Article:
Just poo it: Over 50s urged to stop ignoring the bowel cancer home screening test

Friday 27 July, 2018
Cancer Council says investment in bowel cancer screening is needed to increase participation and save lives 
 
Bowel cancer screening public education campaigns could prevent more than 1000 Victorians from dying from bowel cancer and almost 2000 bowel cancer cases, if the campaign is sustained over four years, according to new analysis reported by Cancer Council Victoria.  
Cancer Council says that more sustained public education campaigns are needed to increase participation in the National Bowel Cancer Screening Program and save lives. 

Its latest bowel cancer screening campaign launches this weekend.
 
Bowel cancer claims the lives of more than 4300 Australians a year, which is more than breast, prostate or skin cancer. 

“Bowel cancer is one of our biggest cancer killers,” said Kate Broun, manager of screening at Cancer Council Victoria.  
 
“The Australian Government sends a free home screening test to the homes of people aged 50-74 every two years to help find bowel cancer early. Sadly the test is ignored by 59 per cent of the population. 

“This complacency is a real tragedy; people who are invited and do not participate in the screening program are twice as likely to die from bowel cancer, compared to those who do participate.i

“Bowel cancer screening helps to find cancer early, at a time when 90 per cent of cases can be successfully treated. 

“The test may sound unappealing, but in reality it’s quick and easy. It’s nothing compared to the heartbreak of finding cancer too late.” 

The organisation’s first campaign in 2017 resulted in approximately 12,500 extra Victorians screening for bowel cancer, potentially saving more than 200 people from experiencing and more than 100 from dying of bowel cancer.   

The new economic analysis carried out by Cancer Council NSW looked at the results and cost effectiveness of the 2017 campaign and projected the impact of expanding over four years. It found that growing the campaign would be cost effective and save even more lives. 

Cancer Council Victoria CEO Todd Harper said that help from state and federal governments is required for such a campaign to reach its full potential. 

“The analysis showed that an estimated 1070 cancer deaths and 1990 cancer cases in Victoria could be prevented if the campaign is on air three times a year for four years,” Mr Harper said. 
 
“With a cost-effectiveness ratio of $5,500 per life-year saved, the campaign is considered to be excellent value for money and well under the benchmark of $30,000 for prevention initiatives.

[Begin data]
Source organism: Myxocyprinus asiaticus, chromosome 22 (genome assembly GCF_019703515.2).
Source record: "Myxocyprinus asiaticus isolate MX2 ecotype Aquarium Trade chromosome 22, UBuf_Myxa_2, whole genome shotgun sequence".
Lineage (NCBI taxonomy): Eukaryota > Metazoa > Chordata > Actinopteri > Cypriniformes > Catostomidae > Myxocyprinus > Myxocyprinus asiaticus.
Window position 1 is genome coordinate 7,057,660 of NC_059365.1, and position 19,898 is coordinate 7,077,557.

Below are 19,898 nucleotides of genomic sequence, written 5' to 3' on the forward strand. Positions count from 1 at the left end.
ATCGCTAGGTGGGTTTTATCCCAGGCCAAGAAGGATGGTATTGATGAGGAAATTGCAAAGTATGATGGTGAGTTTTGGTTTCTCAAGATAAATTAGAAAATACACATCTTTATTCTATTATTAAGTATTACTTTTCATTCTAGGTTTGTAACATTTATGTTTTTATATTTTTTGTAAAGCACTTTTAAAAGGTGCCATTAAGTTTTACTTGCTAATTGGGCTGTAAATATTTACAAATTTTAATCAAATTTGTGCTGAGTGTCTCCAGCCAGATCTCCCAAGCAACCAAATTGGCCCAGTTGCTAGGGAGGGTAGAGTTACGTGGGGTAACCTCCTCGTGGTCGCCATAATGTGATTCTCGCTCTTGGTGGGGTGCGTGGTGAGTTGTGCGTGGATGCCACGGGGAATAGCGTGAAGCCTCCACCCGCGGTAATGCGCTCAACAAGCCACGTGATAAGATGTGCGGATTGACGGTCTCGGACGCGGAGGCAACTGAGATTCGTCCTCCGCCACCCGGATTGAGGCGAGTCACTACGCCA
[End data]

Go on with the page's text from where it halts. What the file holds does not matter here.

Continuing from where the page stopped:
“All governments need to commit to invest in bowel cancer screening education, given the clear evidence of the impact of screening in saving lives and the strength of the economic evidence.” 

“Sustained funding of bowel cancer screening media and education campaigns would lead to a major return on investment for governments, in the health and wellbeing of the community and through money saved.” 

Cancer Council Victoria’s donor-funded campaign – Do the home test, it could save your life – will air on radio, TV and online for ten weeks from Sunday 29 July. 
For details visit www.cancervic.org.au/bowel or call 13 11 20. 

People aged 50-74 can call the National Bowel Cancer Screening Program Infoline on 1800 118 868 to find out when they will receive a free test. 

- END -
  
About the analysis  
Cancer Council Victoria collaborated with Cancer Council NSW who undertook an economic evaluation of the 2017 public education campaign. Preliminary analysis found that:
  • The 2017 campaign was highly cost-effective, with a cost-effectiveness ratio of $1,850 per life-year saved (well under the indicative $30,000 willingness-to-pay threshold for prevention initiatives), demonstrating the campaign was excellent value for money.  
  • A total of 222 cancers and 122 cancer deaths were estimated to be prevented in the lifetime of the target cohort (people who were invited to participate in NBCSP in 2017 during the campaign period in Victoria)

Further cost effective analysis show that a four-year campaign (2019-2022) with three bursts of advertising per year in Victoria would result in:

  • A highly cost-effective intervention, associated with a cost-effectiveness ratio of $5,500 per life-year saved. 
  • A total of 1,990 cancers and 1,070 cancer deaths were estimated to be prevented in the lifetime of the target cohort (Victorians who were aged between 50-74 years in 2019-2022).

The modelling

  • The analysis used the Policy1-Bowel microsimulation platform, developed at CCNSW.
  • For further information about the model please refer to: “Long-term evaluation of benefits, harms, and costeffectiveness of the National Bowel Cancer Screening Program in Australia: a modelling study,” Lancet Public Health 2017; 2: e331–40, July 2017. Available from: http://dx.doi.org/10.1016/S2468-2667(17)30105-6

i. Australian Institute of Health and Welfare 2018. Analysis of bowel cancer outcomes for the National Bowel Cancer Screening Program: 2018. Cat. no. CAN 113. Canberra: AIHW